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It's no part of my project to eliminate the role of intuition (I think that would be hopeless) or to lend support to empiricism (I'm arguing in favor of modal rationalism, after all). Of course the notion of ideal conceivability in particular is full of normative epistemic notions which I make no effort to eliminate. I don't think the gap between a "conceivability" view and a "modal intuition" view is as big as you suggest: one might see positive conceivability itself as involving a sort of modal intuition. There are other sorts of modal intuition, though, so I think the conceivability account is somewhat more specific about what's going on in the relevant sort of modal reasoning.



Point taken. I intended only to say that the conceivability approach is (at least prima facie) /consistent/ with a form of neo-empiricism. The idea being that empiricists can take on board positive conceivability (understood as a form of imagination) without swinging all the way over to a full-blown modal rationalism. The main point, then, was just to undercut any empiricist hopes of co-opting your proposal for their own dark ends, not to attribute those dark ends to you directly.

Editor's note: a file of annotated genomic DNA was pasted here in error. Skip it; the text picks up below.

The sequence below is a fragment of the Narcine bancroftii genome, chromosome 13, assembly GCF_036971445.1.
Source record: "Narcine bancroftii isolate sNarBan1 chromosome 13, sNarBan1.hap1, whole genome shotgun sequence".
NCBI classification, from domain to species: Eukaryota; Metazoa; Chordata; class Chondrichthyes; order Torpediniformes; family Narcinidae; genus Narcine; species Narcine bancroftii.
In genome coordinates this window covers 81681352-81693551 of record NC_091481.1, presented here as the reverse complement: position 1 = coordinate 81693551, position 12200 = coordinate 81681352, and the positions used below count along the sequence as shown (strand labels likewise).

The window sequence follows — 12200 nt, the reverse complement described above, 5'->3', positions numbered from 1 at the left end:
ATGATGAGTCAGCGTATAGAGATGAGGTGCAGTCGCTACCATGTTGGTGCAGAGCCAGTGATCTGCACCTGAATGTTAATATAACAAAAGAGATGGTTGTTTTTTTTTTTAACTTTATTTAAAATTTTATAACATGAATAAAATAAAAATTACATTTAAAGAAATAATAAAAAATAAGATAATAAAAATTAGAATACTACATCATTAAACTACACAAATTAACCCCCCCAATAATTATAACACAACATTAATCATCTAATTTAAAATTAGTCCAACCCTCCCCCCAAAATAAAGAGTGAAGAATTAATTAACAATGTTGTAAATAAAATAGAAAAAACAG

But on the critical side. One danger for your view is that, unless you eliminate rational intuition as a distinct capacity, it threatens to push conceivability considerations out altogether. Specifically, if rational intuition can do what positive conceivability is designed to do (plus what it can't do), then parsimony suggests we not bother with conceivability at all (or treat it as merely derivative in some way). This might happen for example in cases where the "imagined" situation outstrips our imaginative capacities, but where we nevertheless have rational intuitions about its possibility. That is not an argument, just a red flag. What extra work is conceivability doing? For my part, I suspect it is doing some ineliminable work, but I don't think I can say what it is with any degree of confidence.